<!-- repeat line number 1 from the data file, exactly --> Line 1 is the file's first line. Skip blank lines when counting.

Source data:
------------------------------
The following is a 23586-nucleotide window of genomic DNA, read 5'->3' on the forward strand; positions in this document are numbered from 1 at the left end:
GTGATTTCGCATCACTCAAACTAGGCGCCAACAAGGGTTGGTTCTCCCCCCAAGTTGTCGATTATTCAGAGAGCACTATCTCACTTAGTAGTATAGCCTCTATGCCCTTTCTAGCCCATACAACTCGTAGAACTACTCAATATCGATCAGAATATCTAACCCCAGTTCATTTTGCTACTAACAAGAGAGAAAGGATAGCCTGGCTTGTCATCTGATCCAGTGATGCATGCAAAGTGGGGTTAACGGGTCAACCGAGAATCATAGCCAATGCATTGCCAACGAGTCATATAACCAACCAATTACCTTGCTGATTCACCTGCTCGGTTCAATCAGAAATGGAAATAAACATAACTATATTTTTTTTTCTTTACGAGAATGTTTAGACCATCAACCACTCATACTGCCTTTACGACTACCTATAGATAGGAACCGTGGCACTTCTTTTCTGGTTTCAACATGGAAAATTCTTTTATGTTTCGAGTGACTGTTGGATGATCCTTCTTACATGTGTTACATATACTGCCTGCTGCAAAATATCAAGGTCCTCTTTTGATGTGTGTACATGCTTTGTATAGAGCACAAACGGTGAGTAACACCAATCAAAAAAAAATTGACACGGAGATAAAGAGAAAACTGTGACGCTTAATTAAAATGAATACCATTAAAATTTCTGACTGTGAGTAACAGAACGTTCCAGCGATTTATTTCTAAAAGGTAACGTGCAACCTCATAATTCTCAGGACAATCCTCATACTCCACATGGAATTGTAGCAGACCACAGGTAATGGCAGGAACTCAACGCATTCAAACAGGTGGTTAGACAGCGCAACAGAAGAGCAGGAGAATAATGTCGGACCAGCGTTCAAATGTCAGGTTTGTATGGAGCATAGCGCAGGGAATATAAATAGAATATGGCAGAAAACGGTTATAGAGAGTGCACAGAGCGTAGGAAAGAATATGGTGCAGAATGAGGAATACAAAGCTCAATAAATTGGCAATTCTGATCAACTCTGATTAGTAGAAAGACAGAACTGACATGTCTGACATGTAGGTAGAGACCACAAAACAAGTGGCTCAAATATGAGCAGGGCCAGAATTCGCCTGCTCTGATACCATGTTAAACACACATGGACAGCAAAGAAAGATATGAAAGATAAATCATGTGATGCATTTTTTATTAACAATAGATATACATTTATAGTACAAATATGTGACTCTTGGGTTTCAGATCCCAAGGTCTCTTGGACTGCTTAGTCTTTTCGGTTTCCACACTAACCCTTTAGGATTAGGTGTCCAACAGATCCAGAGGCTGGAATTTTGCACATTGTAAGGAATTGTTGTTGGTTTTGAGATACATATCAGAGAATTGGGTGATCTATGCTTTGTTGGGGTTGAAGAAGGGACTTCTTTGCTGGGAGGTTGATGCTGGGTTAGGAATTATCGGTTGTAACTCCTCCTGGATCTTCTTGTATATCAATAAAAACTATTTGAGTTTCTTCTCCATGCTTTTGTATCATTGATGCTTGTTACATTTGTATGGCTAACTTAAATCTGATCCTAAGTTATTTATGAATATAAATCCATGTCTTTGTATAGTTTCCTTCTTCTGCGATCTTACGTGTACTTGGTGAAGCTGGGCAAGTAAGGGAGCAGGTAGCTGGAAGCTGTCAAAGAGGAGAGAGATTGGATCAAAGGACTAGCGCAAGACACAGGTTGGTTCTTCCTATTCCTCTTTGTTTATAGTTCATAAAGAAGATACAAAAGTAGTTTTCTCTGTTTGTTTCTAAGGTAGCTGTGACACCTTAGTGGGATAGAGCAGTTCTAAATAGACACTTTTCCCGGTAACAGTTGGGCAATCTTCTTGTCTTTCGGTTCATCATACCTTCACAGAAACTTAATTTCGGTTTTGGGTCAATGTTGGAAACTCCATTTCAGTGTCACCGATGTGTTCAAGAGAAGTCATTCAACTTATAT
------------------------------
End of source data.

The following is a 23586-nucleotide window of genomic DNA, read 5'->3' on the forward strand; positions in this document are numbered from 1 at the left end: